MANAMA: Crude oil will fall to $25 a barrel next year, Chinese growth will slow to zero, stock markets will continue to fall and the commodities bubble will burst.
Those are some of the prediction made by Saxo Bank for the year ahead in a forecast, which it admits appears outrageous. But it adds that the year will be a turning point, because things can't get much worse.
"There will be severe social unrest in Iran as lower oil prices mean that the government will not be able to uphold the supply of basic necessities," according to Saxo Bank chief economist David Karsb¿l.
"Crude will trade at $25 as demand slows due to the worst global economic contraction since the great depression.
"The S&P index will hit 500 next year because of falling earnings, vaporising housing equity and increased cost of funds in the corporate sector.
"The EU is likely to crack down on excessive government budget deficits in several member states, and Italy could live up to previous threats and leave the euro completely."
The forecast argues that the euro will fall to 0.95 against the dollar and then recover to 1.30 as European bank balances are under tremendous pressure because of exposure to the faltering Eastern European markets and intra-European economic tensions.
Chinese GDP growth will drops to zero. The export driven sectors in the Chinese economy will be hurt significantly by the free-fall economic activity in global trade especially to the US.
"It is not even outrageous to call this the worst economic crisis ever," said Mr Karsb¿l.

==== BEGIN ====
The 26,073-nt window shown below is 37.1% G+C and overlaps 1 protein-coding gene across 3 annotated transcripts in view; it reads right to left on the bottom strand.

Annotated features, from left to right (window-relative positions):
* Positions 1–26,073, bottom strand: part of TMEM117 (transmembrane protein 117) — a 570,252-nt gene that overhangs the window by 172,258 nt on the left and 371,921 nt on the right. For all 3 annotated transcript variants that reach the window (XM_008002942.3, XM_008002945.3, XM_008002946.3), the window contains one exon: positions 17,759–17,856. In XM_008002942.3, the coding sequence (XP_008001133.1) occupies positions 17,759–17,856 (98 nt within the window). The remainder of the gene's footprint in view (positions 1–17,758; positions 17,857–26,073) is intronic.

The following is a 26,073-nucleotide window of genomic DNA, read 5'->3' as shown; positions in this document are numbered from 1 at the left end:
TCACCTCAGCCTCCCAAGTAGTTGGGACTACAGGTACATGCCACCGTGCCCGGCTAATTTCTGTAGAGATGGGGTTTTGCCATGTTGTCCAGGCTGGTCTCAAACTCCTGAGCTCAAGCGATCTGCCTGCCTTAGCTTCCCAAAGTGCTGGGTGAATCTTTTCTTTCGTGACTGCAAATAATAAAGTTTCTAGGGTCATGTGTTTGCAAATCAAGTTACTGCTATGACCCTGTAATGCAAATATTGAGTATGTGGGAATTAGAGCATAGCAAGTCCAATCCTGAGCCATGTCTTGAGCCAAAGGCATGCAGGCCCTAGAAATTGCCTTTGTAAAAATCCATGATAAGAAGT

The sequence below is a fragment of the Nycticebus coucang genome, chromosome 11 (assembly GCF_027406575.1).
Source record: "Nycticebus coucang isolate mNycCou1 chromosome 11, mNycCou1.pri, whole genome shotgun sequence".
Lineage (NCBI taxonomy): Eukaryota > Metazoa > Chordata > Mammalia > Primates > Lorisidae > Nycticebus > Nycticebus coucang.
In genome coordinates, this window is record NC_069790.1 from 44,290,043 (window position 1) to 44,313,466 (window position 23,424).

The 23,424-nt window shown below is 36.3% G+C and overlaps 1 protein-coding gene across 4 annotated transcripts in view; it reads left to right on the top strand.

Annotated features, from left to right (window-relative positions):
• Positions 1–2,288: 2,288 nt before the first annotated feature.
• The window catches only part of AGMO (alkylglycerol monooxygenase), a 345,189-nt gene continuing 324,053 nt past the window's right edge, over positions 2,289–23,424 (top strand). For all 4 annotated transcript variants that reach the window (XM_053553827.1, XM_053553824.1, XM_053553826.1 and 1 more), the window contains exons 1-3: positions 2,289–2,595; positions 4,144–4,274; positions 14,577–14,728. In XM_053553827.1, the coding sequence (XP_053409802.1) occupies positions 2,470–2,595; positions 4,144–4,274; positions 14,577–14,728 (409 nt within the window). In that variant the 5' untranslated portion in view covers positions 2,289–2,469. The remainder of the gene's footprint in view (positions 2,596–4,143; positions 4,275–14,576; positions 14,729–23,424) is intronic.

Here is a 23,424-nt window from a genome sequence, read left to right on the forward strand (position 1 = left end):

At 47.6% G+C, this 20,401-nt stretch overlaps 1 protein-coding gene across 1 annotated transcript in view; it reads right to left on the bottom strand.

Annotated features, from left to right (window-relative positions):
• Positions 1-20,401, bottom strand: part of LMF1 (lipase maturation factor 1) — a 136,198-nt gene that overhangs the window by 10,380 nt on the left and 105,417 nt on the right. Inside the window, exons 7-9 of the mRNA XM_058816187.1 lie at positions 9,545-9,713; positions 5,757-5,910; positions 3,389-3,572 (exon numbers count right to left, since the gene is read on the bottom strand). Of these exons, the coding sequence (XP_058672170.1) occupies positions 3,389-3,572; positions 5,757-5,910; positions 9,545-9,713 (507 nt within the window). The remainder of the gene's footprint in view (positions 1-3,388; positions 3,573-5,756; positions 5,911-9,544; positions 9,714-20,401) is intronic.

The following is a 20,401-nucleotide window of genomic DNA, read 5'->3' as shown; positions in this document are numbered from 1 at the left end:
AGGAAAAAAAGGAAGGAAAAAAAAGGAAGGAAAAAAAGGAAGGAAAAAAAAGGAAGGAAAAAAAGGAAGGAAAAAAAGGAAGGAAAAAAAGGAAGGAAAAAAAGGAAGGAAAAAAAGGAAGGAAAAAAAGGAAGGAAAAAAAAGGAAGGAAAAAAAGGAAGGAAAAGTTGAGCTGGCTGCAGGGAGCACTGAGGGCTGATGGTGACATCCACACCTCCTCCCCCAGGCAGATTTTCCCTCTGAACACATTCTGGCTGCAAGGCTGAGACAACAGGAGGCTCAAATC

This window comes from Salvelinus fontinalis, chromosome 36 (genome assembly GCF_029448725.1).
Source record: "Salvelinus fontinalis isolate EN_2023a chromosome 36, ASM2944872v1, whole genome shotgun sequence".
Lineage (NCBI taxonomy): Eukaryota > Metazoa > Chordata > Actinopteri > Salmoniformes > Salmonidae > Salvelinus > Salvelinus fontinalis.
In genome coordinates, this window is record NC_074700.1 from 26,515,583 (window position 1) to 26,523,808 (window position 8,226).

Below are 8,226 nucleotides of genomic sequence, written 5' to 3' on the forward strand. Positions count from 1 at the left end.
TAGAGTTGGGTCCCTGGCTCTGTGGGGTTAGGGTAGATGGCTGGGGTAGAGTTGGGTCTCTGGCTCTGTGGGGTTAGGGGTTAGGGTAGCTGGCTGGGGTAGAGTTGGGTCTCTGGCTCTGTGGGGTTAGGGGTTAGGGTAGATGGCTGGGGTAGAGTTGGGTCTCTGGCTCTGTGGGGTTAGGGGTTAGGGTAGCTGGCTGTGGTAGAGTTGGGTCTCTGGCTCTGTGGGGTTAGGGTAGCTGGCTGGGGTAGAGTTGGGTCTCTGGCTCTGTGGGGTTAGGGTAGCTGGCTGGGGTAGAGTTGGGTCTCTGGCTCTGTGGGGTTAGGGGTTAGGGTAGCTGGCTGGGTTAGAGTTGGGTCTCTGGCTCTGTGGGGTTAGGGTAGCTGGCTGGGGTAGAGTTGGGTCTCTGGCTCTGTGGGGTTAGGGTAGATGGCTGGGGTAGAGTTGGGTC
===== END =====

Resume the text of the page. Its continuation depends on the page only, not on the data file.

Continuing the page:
"We have, regrettably, been rather precise in almost all predictions from last year. What used to be outrageous now seems to be the norm.
"In a year when markets and economies have fluctuated more widely than ever before nothing seems out of the ordinary or impossible. We believe that next year will be equally unpredictable and therefore have made 10 outrageous predictions, largely focusing what might happen to global indices and currencies. The good thing is, overall, we predict next year will be a turning point because it can't get much worse."
"This year, the S&P 500 has fallen more than 25pc below its 1,182 high of last year, world oil prices got close to the predicted high of $175, and UK growth has turned negative," he said.
l Oil prices tumbled below $40 yesterday for the first time since the summer of 2004.
Light, sweet crude for next month delivery tumbled eight per cent, or $3.54, to settle at $40.06 on the New York Mercantile Exchange. Benchmark crude prices fell as low as $39.88, a price last seen in July 2004.
In London, February Brent crude rose 97 cents to settle at $45.53 a barrel on the ICE Futures exchange.